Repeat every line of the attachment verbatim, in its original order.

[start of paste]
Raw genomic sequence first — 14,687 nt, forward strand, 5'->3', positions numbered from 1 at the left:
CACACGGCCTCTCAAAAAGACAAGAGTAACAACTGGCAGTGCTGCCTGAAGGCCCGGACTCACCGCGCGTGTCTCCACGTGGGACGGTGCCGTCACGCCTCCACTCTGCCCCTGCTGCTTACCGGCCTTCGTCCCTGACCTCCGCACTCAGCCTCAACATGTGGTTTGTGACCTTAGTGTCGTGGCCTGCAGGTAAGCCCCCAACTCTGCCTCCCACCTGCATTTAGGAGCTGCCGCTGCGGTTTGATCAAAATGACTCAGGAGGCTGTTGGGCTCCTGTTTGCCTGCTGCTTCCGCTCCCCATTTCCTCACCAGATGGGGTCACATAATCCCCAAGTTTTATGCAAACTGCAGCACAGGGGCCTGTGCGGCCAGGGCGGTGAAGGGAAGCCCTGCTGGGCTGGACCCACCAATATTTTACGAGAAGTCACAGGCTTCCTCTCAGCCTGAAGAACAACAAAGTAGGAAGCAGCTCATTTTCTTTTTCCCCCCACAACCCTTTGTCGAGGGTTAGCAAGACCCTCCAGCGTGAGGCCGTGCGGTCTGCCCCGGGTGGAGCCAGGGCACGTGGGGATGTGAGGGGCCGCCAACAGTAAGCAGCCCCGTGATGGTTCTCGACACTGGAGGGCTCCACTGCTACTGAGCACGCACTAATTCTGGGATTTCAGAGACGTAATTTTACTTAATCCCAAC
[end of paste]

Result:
Raw genomic sequence first — 14,687 nt, forward strand, 5'->3', positions numbered from 1 at the left:
CACACGGCCTCTCAAAAAGACAAGAGTAACAACTGGCAGTGCTGCCTGAAGGCCCGGACTCACCGCGCGTGTCTCCACGTGGGACGGTGCCGTCACGCCTCCACTCTGCCCCTGCTGCTTACCGGCCTTCGTCCCTGACCTCCGCACTCAGCCTCAACATGTGGTTTGTGACCTTAGTGTCGTGGCCTGCAGGTAAGCCCCCAACTCTGCCTCCCACCTGCATTTAGGAGCTGCCGCTGCGGTTTGATCAAAATGACTCAGGAGGCTGTTGGGCTCCTGTTTGCCTGCTGCTTCCGCTCCCCATTTCCTCACCAGATGGGGTCACATAATCCCCAAGTTTTATGCAAACTGCAGCACAGGGGCCTGTGCGGCCAGGGCGGTGAAGGGAAGCCCTGCTGGGCTGGACCCACCAATATTTTACGAGAAGTCACAGGCTTCCTCTCAGCCTGAAGAACAACAAAGTAGGAAGCAGCTCATTTTCTTTTTCCCCCCACAACCCTTTGTCGAGGGTTAGCAAGACCCTCCAGCGTGAGGCCGTGCGGTCTGCCCCGGGTGGAGCCAGGGCACGTGGGGATGTGAGGGGCCGCCAACAGTAAGCAGCCCCGTGATGGTTCTCGACACTGGAGGGCTCCACTGCTACTGAGCACGCACTAATTCTGGGATTTCAGAGACGTAATTTTACTTAATCCCAAC